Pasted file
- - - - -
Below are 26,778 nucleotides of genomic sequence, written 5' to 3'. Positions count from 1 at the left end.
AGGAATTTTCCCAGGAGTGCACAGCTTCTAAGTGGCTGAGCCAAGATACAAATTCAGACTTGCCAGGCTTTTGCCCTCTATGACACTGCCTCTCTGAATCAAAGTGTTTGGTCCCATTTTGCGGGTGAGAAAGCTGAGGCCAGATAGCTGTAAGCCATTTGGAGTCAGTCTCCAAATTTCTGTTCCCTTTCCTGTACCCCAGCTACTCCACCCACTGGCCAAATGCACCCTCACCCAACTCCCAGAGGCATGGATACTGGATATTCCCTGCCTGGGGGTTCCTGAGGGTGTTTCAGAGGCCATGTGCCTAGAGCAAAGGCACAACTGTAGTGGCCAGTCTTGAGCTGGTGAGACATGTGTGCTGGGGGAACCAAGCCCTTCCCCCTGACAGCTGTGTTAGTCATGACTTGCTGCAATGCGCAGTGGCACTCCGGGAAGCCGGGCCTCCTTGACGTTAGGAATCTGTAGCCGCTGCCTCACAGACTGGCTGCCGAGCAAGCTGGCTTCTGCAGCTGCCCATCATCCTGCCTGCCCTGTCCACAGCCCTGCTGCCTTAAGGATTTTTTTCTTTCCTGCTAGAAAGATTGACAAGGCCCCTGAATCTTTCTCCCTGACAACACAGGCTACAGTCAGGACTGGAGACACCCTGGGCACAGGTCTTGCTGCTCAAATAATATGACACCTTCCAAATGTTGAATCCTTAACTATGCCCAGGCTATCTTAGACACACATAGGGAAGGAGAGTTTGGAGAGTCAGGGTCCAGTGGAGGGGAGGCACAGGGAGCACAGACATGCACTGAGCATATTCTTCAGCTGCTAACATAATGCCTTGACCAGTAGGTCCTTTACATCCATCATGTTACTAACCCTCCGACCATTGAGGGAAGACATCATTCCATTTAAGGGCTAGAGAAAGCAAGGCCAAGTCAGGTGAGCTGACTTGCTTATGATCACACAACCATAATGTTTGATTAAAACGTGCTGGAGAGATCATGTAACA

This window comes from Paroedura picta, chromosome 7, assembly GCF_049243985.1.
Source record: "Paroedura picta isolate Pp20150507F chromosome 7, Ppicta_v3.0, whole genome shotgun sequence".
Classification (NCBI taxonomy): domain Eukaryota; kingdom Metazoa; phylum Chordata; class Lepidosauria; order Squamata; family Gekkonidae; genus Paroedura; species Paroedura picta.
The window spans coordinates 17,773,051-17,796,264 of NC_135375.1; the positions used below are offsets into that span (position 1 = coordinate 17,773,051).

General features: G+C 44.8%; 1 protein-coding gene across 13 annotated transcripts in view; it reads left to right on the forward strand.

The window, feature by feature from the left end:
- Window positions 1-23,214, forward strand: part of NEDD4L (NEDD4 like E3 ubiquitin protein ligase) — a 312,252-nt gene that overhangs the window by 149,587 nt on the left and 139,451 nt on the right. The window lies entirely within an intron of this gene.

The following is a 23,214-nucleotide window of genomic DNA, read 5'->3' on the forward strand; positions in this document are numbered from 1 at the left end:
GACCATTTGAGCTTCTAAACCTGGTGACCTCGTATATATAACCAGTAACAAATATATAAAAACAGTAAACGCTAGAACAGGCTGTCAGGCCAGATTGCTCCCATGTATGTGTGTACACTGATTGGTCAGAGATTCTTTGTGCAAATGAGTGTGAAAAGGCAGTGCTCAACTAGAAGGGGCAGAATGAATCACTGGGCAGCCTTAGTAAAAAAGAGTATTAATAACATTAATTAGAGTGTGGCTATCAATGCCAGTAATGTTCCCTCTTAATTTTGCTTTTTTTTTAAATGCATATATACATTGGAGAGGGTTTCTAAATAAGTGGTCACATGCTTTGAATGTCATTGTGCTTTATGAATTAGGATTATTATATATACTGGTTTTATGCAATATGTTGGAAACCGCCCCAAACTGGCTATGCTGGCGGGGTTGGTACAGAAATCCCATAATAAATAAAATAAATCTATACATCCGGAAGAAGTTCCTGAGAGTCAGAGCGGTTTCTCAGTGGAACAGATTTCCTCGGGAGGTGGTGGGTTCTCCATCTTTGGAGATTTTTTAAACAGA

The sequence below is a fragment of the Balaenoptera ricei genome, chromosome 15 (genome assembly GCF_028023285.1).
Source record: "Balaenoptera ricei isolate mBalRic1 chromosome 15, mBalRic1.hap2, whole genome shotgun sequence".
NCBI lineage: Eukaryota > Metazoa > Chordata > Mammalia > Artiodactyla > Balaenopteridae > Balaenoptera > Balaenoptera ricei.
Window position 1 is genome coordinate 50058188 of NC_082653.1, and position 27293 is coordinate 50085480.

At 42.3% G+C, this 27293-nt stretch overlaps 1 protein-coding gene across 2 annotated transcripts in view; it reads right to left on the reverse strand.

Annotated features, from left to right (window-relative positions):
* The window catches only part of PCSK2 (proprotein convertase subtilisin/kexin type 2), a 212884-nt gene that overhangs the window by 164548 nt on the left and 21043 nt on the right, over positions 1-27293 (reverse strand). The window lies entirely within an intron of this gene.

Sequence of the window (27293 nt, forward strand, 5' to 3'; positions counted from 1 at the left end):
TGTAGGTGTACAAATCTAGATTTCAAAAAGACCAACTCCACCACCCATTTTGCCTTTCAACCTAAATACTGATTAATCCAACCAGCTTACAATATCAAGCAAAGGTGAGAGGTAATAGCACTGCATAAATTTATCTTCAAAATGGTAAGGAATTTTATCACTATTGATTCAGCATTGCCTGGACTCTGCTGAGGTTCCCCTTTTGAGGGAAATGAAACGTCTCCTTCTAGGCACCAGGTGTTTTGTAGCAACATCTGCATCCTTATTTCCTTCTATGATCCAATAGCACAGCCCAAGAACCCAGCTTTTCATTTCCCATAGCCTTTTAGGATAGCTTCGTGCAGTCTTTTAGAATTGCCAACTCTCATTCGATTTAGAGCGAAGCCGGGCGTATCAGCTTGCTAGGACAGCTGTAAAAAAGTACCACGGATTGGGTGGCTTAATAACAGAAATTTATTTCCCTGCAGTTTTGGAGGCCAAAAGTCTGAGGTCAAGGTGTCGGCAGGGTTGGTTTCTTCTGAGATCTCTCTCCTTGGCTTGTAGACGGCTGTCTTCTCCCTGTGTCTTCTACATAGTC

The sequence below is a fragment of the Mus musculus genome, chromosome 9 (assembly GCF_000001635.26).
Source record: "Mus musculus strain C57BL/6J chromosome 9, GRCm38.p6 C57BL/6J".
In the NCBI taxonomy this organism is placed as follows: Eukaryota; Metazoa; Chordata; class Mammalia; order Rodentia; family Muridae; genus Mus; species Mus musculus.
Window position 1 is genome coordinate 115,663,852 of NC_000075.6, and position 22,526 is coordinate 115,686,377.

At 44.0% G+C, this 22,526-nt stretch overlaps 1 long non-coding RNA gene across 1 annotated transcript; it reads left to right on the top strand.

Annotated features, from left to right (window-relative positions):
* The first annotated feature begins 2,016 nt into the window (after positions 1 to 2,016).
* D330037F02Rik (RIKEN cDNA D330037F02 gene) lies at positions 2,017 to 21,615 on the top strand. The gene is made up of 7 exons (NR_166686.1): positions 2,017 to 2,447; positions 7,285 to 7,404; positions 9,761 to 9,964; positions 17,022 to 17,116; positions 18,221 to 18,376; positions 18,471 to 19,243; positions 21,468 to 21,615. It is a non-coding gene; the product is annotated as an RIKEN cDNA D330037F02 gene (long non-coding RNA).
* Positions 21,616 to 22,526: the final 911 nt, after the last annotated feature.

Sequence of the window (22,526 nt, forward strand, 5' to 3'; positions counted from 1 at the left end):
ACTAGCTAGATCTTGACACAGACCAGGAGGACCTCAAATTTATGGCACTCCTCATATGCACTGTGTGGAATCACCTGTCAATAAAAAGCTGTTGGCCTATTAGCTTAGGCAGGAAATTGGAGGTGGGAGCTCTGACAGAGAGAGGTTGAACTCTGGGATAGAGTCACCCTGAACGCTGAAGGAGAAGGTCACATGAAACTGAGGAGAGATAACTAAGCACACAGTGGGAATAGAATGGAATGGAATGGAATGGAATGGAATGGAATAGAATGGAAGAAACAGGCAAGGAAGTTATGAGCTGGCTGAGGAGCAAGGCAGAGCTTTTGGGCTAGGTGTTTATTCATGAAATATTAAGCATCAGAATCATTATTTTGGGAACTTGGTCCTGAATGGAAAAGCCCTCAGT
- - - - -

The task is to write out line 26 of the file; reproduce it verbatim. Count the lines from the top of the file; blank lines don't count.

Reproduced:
Annotated features, from left to right (window-relative positions):